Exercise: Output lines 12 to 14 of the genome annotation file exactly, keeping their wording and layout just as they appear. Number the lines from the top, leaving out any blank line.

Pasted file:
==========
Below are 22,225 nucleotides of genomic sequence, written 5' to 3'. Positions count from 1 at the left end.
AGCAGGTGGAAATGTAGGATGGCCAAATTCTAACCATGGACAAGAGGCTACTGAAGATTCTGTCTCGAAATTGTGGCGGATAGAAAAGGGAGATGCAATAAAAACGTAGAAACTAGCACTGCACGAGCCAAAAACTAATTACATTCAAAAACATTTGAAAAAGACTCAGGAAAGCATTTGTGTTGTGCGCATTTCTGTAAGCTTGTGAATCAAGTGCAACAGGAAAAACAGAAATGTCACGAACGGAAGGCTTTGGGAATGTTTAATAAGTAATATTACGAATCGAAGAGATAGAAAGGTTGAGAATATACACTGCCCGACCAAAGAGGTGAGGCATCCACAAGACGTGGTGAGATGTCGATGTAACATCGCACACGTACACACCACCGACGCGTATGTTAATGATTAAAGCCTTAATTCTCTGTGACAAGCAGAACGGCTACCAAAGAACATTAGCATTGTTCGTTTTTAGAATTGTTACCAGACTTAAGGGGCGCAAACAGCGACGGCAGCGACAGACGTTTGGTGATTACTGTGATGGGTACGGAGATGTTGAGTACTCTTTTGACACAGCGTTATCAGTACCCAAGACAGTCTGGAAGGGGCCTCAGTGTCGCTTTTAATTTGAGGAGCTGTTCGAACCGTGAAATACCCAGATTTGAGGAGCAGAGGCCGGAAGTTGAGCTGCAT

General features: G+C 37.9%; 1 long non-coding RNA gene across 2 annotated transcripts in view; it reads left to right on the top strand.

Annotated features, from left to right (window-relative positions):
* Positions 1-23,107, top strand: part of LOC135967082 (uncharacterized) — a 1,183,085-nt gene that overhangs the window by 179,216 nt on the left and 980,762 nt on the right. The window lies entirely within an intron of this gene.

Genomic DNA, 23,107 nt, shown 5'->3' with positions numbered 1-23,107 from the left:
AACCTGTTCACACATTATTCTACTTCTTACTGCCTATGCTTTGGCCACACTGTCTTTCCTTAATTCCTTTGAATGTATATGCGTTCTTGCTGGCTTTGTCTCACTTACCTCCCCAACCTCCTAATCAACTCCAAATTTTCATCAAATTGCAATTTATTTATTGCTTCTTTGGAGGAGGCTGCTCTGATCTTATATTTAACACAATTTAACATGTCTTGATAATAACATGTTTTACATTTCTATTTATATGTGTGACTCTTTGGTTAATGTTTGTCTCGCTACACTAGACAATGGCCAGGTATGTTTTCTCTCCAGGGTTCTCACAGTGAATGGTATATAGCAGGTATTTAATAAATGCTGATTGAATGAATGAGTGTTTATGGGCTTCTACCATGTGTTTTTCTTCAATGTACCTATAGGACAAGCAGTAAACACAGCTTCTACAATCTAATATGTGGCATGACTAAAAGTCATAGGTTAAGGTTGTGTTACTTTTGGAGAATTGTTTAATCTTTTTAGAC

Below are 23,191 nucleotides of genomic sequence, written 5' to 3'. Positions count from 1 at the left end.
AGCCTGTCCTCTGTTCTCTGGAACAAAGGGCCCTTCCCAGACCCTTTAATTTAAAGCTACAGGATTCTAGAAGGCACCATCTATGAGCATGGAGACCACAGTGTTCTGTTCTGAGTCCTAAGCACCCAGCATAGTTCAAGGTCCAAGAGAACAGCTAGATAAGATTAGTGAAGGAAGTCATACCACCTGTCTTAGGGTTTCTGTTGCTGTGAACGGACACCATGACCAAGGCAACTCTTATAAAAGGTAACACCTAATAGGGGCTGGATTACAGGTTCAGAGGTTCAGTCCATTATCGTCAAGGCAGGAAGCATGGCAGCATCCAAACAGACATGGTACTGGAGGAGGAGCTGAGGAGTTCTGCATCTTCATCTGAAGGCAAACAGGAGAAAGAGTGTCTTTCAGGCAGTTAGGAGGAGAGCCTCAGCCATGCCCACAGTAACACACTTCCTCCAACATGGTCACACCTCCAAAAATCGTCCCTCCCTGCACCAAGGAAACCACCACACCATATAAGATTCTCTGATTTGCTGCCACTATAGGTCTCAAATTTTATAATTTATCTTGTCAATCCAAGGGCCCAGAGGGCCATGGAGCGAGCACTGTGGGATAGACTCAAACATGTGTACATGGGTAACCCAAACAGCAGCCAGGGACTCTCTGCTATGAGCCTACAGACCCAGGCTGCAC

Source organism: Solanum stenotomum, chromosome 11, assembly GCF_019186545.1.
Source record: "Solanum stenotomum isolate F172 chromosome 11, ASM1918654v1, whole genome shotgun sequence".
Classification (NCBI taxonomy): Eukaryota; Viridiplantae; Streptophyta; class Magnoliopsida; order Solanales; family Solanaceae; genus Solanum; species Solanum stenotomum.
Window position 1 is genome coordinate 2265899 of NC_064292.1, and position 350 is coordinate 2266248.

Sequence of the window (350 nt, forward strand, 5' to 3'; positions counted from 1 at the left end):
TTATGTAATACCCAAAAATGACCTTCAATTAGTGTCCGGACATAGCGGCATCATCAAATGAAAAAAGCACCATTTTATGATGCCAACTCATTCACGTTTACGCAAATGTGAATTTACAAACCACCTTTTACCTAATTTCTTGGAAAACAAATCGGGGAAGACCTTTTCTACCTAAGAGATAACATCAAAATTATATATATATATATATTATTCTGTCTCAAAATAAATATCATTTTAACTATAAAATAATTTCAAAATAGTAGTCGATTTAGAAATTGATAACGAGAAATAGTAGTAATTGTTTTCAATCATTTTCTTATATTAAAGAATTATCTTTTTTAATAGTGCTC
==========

Classification (NCBI taxonomy): Eukaryota; Viridiplantae; Streptophyta; class Magnoliopsida; order Solanales; family Solanaceae; genus Solanum; species Solanum stenotomum.
Window position 1 is genome coordinate 2265899 of NC_064292.1, and position 350 is coordinate 2266248.

Sequence of the window (350 nt, forward strand, 5' to 3'; positions counted from 1 at the left end):